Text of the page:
This artist dressed up Miami’s islands in pink and changed the city forever
New World Miami is sometimes short on a sense of history. But everyone who lived here in the 1980s remembers the 10 days that shook the world — or at least the world of art and pop culture — when artists Christo and Jeanne-Claude surrounded a seven-mile-long string of 11 Biscayne Bay islands in pink.
Those who weren’t here then can relive the magic of May 1983’s “Surrounded Islands” with the new exhibition at Pérez Art Museum Miami, “Christo and Jeanne-Claude: Surrounded Islands, Biscayne Bay, Greater Miami, Florida, 1980-83, A Documentary Exhibition.”
Christo himself was here on a recent morning, wearing a pink tycoon-style dress shirt with white French cuffs and a determined air as he took in the show about the historic installation that jump-started the Miami art scene.
The “Surrounded Islands” exhibition — incorporating Christo’s early drawings of the project, correspondence with government officials, documentary photographs, and one of the Styrofoam booms used to support about 6.5 million square feet of air-filled pink polypropylene fabric — has traveled to museums in such countries as France, Japan, Belgium and Switzerland. Only now is it making its American debut, bringing a neat symmetry to the life of Miami, PAMM and Christo himself.
In the early 1980s, the late museum administrator Jan van der Marck — then working on the 1984 opening of his Center for the Fine Arts (CFA) in downtown Miami — championed the project. The CFA became Miami Art Museum and then Pérez Art Museum Miami (PAMM), now set in a Herzog & de Meuron building overlooking Biscayne Bay. Yes, the same waters that inspired “Surrounded Islands.”
For his part, Christo — like Cher, he has always been a one-name artist — knows that art is ultimately about a good time.
“ ‘Surrounded Islands’ is totally useless, totally irrational: It’s about physical pleasure and also the angst I feel as an artist, the fight to make something that pleases me first,” Christo recalls. “In my career, I’ve wrapped the Pont Neuf and the Reichstag, and ran a 24-mile-long fabric fence in California. Every project is a struggle, but I need contact with other people and physicality in my life. When I make art, I want to feel pleasure, but I also want to feel real things, like real fear and not just the illusion of fear.”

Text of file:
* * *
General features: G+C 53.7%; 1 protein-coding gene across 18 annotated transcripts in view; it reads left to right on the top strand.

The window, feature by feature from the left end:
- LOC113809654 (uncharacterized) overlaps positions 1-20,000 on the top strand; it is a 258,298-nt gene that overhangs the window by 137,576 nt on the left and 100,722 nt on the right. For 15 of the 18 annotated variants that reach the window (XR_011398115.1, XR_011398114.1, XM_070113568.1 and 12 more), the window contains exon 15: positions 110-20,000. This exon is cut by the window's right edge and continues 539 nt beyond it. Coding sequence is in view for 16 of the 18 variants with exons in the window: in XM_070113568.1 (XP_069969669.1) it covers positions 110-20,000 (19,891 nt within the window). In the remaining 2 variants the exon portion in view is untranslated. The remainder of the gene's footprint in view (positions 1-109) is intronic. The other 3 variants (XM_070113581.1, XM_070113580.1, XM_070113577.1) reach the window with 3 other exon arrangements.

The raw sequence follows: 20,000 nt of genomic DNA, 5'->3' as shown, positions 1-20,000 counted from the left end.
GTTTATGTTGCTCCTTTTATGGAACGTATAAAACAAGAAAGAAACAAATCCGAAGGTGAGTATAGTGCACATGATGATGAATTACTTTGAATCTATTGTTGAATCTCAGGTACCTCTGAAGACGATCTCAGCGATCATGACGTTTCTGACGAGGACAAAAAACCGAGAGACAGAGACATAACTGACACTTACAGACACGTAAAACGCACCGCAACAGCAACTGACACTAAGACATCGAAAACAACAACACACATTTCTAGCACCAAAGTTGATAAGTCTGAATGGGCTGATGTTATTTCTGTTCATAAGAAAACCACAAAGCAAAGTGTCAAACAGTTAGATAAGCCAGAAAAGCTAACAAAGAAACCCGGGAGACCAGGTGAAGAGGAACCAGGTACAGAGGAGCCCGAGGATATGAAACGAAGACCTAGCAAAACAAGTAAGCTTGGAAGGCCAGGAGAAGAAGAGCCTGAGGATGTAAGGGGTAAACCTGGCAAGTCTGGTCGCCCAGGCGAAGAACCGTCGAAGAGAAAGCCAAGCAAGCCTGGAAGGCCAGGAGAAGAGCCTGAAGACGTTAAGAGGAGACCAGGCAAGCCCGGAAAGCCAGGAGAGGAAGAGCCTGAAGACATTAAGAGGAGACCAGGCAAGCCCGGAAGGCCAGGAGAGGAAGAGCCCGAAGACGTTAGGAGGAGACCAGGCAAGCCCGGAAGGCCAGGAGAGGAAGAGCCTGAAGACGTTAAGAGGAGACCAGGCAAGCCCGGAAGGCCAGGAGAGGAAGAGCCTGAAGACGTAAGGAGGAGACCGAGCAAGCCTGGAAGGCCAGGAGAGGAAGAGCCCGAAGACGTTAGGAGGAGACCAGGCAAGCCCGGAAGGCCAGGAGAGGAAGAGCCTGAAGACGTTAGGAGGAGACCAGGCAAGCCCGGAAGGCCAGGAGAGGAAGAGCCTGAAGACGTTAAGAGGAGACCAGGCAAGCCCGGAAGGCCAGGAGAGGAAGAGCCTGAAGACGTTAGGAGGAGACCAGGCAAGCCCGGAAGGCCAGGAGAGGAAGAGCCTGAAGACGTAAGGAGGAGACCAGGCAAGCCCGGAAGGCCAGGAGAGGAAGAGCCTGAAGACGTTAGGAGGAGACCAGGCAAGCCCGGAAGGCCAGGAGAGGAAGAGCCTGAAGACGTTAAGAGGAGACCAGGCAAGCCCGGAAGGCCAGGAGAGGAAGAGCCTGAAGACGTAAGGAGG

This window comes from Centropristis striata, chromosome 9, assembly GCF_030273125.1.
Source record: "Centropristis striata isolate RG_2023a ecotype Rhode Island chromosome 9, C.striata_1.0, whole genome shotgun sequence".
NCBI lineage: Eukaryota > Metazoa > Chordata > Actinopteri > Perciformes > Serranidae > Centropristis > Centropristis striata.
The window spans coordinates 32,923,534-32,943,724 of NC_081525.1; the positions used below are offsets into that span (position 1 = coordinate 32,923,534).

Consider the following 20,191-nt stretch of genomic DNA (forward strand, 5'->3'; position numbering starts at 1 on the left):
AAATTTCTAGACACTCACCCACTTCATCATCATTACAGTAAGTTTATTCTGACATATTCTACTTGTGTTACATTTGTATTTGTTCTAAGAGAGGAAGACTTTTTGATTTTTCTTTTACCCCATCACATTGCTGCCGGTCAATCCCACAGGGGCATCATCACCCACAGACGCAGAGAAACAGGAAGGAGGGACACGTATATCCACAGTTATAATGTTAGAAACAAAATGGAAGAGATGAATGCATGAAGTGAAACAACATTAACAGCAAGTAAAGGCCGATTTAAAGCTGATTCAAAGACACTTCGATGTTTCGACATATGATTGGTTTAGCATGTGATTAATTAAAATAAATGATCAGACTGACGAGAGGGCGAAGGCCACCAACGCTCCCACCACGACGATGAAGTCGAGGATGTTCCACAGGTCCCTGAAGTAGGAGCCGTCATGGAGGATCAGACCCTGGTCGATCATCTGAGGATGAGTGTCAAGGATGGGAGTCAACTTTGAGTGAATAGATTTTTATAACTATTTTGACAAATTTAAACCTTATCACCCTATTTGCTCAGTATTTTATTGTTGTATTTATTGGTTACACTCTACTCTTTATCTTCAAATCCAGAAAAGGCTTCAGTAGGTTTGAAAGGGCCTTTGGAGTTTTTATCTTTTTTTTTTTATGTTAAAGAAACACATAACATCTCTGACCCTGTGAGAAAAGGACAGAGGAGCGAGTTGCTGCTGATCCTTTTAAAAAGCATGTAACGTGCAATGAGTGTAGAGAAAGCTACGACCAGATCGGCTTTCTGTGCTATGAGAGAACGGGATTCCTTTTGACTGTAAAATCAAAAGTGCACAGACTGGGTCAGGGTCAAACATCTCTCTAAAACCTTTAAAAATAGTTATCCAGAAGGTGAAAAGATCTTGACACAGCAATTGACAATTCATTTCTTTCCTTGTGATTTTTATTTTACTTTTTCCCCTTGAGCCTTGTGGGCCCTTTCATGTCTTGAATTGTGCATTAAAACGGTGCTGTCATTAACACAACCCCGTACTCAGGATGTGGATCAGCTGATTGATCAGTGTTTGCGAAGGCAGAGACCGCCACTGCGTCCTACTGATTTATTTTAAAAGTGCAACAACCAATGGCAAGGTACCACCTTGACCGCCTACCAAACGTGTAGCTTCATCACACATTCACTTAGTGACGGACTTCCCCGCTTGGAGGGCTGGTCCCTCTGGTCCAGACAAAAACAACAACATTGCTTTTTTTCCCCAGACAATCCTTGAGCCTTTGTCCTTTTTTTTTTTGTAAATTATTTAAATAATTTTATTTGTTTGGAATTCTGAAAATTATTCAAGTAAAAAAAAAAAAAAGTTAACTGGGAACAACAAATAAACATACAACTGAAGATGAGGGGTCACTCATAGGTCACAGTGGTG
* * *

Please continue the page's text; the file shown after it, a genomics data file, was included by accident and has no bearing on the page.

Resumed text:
Ultimately, “Surrounded Islands” is a love story: Christo and Jeanne-Claude were born on the same day, June 13, 1935, and were together from 1958 — when they first met in Paris — to her death in 2009 in New York, where Christo still lives. The PAMM exhibition, which occupies an entire upstairs gallery, opens with an enormous photo mural of the couple holding hands and walking along a sandbar between islands 9 and 10, looking like two distracted aliens who had dropped down from Mars rather than Europe.
Christo, born Christo Vladimirov Javacheff in Gabrovo, Bulgaria, to a Bulgarian industrialist family, describes himself as an “educated Bulgarian Marxist who has learned to use capitalism for his art.” Unlike the contemporary era — when vastly less ambitious art projects are paid for by grants, condo developers, Louis Vuitton or a host of other problematic entities — Christo supports his work by selling preparatory drawings and collages. He believes in the freedom of paying retail: After a meeting with then-Florida Gov. Bob Graham and his cabinet, Christo immediately agreed to rent the submerged lands around the 11 islands of “Surrounded Islands” for $12,827.08.
Jeanne-Claude, born Jeanne-Claude Marie Denat, hailed from a French military family and had a background that included a stint in Casablanca, Morocco, and schools in France and Switzerland. I first met the couple during the early 1980s, when the collectors Joan and Roger Sonnabend had a party for the artists at the hotel they owned, the Sonesta on Key Biscayne. The prevailing opinion then was that Christo was the dreamer, Jeanne-Claude the tough cookie. Whatever, the case, they were a tight couple, and without her, “Surrounded Islands” might never have happened. She had the foresight to ban Christo — whom she called “Don Quixote” — from the more intense legal proceedings, when he was “out of myself” and at risk of saying something terminal.
The PAMM exhibition, which was coordinated by PAMM curator and longtime Miamian Rene Morales, traces the entire history of “Surrounded Islands.” In October of 1980, the CFA’s van der Marck invited the couple to Miami with the idea that they might create something for the June 1982 New World Festival of the Arts. The late Bob Herman, who was head of the Greater Miami Opera, organized The New World Festival, which featured work by playwright Edward Albee, choreographer Paul Taylor and artist David Hockney. Miami was always smarter than its clichéd image of sun, fun, and stupidity.